I think that the previous commenter was just venting frustration over inconsiderate drivers, of whom there are many……..However, you gave very good exceptions! Other factors off the top of my head are inclement weather and vision being temporarily impeded by sun glare. This happened to me the other day and for a few hundred feet, I couldn’t see more than 5 ft in front of me despite having on sunglasses and my visor down……All I could do was go very slow and then drive across a parking lot just to get past that section of road where the sun was blinding me.

      • Diane says,

        Well said John- I was thinking along the same lines- that’s why accidents are called accidents in the first place…

    • Jerry Bond says,

      Don’t forget landslides, snow slides, rock slides, not to mention ice, snow, water, high wind, sand storms. And how about, I just didn’t see ‘
      em coming?

  3. Herbert L. Harger says,

    I have been trained in First Aid and have twice been in situations where I was able to save a persons life. You can’t wait until something happens and then wish you had been prepared.

  4. Elias says,

    That is a very good information. Every driver have to know, What does when is in witness of a accident. In Florida that happen frenquenty

  5. Kimberley Weeks says,

    This would be nice to have in a card format to leave in the car to refer to in case of accident. I like Robert Woods comments below about having your own information ready in case of accident. Is there a form available?

    • Pat says,

      I think that the percentage of times that would happen is small, but you make a good point and I’m sorry that happened to you both. I would like to have a pistol concealed on me in such an instance, but even then, there is the risk of then being held liable for a death or injury caused by defending oneself all while just trying to be a good samaritan. That’s a dilemma.

  6. Robert Woods says,

    One of the best things Geico could do is to encourage their members to complete
    a one page summary of: Name, address, phone#, auto description, Insurance company, their phone# , Account# before any accident and keep it in their glove
    box with a reminder for time of accident, location, weather, name of other party, insurance company, member#,year, model, & vin#, number of people in each car, and any witnesses.

    This would expedite the sharing of information after an accident, clarify what information is required, and improve the accuracy of the information.

    It would also be a great tool for their Insurance to provide thei customers in very anxious time.

  7. kensteele says,

    i saw a rear-end accident and it was clear who was at fault. i parked my car and approached the victim and gave him my contact information and i left. later the police called me and asked me what i saw.

  8. Howard Campbell says,

    I saw an accident a few weeks ago and ended up driving away. It has driven me crazy over the last few weeks thinking that I could have stopped and potentially helped someone. I have found a few other good articles suggesting what to do if you see an accident:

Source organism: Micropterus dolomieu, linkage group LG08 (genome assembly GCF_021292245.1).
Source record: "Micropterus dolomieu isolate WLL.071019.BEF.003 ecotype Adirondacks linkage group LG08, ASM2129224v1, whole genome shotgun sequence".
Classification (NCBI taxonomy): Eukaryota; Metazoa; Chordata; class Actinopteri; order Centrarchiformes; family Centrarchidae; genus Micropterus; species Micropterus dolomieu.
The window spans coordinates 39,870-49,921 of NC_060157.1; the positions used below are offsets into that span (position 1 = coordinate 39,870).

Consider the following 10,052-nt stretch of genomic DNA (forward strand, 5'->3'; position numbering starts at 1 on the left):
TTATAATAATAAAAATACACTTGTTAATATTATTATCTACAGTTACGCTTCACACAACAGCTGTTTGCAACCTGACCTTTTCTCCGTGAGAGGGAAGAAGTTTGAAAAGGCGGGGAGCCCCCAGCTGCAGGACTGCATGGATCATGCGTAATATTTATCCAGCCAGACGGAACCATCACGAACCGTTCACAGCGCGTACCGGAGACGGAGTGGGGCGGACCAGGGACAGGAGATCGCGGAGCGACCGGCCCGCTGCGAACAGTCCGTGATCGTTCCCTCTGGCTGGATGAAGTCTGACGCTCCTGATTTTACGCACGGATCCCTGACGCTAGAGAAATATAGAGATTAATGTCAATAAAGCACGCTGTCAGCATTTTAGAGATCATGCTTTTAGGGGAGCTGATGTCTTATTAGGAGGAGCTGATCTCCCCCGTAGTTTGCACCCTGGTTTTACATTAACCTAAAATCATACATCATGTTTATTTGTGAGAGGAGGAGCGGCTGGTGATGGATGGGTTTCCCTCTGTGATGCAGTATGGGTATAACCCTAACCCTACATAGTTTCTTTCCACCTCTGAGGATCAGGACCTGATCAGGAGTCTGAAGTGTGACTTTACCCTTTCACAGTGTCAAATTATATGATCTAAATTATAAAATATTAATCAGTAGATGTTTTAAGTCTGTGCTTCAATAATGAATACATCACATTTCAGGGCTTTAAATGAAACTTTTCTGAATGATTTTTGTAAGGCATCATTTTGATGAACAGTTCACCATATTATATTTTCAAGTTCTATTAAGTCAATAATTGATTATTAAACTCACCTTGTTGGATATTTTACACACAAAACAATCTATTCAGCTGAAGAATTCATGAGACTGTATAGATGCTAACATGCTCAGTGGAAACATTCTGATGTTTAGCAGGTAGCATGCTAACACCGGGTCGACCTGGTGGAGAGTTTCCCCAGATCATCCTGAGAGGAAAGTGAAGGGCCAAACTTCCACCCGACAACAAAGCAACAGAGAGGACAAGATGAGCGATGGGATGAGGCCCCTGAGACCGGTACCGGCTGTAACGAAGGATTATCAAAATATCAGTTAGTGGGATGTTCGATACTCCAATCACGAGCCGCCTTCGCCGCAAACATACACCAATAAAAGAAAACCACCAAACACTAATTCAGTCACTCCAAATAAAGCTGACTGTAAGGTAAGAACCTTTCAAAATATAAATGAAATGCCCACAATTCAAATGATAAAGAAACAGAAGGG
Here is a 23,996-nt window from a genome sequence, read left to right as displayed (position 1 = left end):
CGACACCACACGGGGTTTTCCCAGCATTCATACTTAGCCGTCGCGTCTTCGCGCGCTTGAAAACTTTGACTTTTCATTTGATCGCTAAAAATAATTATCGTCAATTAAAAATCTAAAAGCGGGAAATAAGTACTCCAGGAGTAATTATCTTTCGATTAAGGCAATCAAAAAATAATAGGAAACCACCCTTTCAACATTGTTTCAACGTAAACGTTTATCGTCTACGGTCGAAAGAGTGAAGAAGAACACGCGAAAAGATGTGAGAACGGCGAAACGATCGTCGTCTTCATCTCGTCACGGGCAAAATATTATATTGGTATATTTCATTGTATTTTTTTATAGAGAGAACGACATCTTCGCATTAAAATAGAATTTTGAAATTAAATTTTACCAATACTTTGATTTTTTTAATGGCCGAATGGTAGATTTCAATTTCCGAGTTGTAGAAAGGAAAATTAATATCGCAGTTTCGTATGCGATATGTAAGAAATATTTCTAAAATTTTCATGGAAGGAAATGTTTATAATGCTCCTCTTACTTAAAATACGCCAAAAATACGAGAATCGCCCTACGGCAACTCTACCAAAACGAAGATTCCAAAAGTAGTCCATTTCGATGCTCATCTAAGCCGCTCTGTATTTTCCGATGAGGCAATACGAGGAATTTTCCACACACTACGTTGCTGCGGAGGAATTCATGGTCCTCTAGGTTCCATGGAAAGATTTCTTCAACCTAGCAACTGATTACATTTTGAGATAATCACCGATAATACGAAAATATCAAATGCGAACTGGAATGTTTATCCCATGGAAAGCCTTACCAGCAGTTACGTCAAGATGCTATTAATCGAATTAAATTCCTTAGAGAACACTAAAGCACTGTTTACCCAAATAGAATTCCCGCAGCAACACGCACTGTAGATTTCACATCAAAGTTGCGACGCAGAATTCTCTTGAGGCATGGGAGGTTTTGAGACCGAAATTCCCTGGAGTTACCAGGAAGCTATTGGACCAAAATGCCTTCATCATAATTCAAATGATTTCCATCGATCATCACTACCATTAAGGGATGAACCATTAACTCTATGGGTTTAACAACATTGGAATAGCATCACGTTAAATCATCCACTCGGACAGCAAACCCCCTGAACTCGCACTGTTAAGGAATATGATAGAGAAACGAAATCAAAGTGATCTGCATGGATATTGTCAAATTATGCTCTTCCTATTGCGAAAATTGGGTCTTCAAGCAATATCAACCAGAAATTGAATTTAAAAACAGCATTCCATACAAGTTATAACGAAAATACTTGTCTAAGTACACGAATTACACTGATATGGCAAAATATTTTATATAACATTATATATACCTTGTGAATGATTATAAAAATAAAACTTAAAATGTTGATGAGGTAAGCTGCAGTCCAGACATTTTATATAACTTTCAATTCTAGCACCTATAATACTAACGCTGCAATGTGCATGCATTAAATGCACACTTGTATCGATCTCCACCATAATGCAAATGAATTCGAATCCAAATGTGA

http://jalopnik.com/ten-things-to-do-when-you-see-a-car-crash-506699111

    http://www.1800leefree.com/blog/what-to-do-witness-car-accident/

    http://www.nydailynews.com/autos/witness-car-crash-article-1.997281

    • Pat says,

      Well, you made up for not stopping by providing those articles for others to learn more about what to do and hopefully they will assist so thank you…

  9. Corlis says,

    These comments were enlightening with respects to staying on the scene of an accident you observed. A policeman ‘claimed’ to have seen everything in an accident I was involved in, and for him it was open and shut! I asked him if he saw the semi in traffic give the clear sign to move into traffic and that the vehicle that hit me cross double yellow lines to move more quickly into a turning lane? He said no. The semi driver was crossing the street after having parked his truck to give the officer his view of what he saw. Because he stayed on the scene I was vindicated!!!

  10. Jenny Gygi says,

    Getting in a car accident isn’t something that anybody wants to happen. Sadly, however, sometimes it happens. I really appreciate your tips on what to do after it happens, especially when it comes to giving a statement. An accurate, clear statement can really change how things turn out down the road. If I ever witness an accident, I’ll follow your advice and stick around to give a statement of what I saw to the police. Great tips, thanks for your help!

  11. Suzie says,

    If you where in an accident and it was the other persons fault. There insurance is paying for repairs do you have to notify your insurance company?

    • Ryan says,

      You have the option of reporting to your insurance, paying your deductable, and having your insurance fix it and bill the responsible party. Once the responsible person’s insurance pays, your insurance should repay you the deductable. I have done this several times. This way I don’t have to wait for repairs to my car.